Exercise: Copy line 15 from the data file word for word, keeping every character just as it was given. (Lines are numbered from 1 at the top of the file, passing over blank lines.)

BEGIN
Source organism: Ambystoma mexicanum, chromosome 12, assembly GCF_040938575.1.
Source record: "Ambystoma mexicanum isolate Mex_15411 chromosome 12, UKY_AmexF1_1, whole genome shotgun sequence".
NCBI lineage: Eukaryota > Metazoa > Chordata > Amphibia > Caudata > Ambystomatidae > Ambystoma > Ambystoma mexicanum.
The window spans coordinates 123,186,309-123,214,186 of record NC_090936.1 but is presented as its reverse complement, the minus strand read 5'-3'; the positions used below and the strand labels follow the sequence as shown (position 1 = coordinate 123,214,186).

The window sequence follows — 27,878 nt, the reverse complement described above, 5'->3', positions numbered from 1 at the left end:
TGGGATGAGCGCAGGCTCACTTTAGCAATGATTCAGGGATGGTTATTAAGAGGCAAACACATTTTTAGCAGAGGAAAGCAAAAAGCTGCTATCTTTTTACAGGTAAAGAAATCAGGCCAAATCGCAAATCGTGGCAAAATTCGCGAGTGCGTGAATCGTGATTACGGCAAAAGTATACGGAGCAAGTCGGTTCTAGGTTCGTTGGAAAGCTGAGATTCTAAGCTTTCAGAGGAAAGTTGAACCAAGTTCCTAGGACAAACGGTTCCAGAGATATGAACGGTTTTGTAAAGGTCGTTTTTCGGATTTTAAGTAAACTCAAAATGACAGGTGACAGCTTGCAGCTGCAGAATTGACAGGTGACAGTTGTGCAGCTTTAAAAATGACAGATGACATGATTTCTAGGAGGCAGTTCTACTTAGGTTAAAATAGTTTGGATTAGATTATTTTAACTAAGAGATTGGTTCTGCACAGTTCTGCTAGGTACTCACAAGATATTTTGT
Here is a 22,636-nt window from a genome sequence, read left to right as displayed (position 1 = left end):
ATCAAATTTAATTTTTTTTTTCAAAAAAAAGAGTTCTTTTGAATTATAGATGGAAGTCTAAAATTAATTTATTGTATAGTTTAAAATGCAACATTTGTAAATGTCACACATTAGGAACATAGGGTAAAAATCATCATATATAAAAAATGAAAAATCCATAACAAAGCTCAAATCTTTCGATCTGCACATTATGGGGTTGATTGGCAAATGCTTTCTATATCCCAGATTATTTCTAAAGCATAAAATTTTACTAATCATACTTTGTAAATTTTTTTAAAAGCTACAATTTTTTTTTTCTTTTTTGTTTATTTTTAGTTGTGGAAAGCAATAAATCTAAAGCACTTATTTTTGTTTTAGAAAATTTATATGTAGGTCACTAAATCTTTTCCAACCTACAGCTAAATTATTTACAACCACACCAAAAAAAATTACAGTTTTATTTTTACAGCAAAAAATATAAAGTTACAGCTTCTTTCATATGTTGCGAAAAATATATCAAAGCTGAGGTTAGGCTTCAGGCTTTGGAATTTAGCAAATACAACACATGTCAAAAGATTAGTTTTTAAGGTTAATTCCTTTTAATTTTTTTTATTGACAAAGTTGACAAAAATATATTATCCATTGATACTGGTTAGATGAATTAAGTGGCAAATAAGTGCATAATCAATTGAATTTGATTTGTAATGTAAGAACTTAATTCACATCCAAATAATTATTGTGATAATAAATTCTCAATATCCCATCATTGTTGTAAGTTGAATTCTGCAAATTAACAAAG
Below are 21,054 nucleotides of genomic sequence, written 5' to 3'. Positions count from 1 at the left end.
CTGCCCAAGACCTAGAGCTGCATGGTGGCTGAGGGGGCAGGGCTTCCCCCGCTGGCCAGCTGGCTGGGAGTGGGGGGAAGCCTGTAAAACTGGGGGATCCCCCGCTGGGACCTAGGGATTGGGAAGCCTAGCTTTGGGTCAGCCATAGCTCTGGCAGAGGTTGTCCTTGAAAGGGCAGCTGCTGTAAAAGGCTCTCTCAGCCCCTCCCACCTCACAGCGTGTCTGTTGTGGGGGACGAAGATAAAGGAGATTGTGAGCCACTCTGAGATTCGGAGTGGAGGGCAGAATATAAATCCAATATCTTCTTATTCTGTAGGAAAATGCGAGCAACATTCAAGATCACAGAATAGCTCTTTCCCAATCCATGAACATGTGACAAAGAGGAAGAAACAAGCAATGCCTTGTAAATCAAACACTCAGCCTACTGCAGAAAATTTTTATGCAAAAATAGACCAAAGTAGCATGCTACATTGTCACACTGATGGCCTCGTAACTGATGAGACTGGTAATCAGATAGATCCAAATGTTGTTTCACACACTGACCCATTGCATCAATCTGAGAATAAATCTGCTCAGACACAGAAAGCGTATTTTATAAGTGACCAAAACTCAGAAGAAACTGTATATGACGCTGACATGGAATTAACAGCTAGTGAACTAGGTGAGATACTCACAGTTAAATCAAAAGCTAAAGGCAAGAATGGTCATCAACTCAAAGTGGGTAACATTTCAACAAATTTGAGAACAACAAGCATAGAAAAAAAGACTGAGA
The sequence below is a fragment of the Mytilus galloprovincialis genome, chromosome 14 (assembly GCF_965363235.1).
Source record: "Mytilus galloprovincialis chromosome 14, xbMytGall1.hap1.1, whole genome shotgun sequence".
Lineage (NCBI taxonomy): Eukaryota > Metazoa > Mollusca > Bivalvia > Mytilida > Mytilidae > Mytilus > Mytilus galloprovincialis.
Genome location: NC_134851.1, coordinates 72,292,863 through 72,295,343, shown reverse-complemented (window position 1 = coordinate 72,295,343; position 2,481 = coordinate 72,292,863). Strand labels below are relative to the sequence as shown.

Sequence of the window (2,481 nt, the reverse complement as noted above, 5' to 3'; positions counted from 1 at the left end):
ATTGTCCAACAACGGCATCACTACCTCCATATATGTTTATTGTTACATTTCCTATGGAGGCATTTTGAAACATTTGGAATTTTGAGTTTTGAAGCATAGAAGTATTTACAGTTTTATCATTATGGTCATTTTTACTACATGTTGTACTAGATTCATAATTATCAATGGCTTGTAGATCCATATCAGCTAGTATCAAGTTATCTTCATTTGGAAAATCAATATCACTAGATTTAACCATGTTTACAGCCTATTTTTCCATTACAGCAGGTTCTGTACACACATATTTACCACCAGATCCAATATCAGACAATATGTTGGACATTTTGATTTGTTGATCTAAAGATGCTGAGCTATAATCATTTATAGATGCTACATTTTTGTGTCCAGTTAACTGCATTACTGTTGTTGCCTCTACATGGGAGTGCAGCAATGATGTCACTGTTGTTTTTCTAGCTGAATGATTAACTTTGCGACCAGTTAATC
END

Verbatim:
Sequence of the window (2,481 nt, the reverse complement as noted above, 5' to 3'; positions counted from 1 at the left end):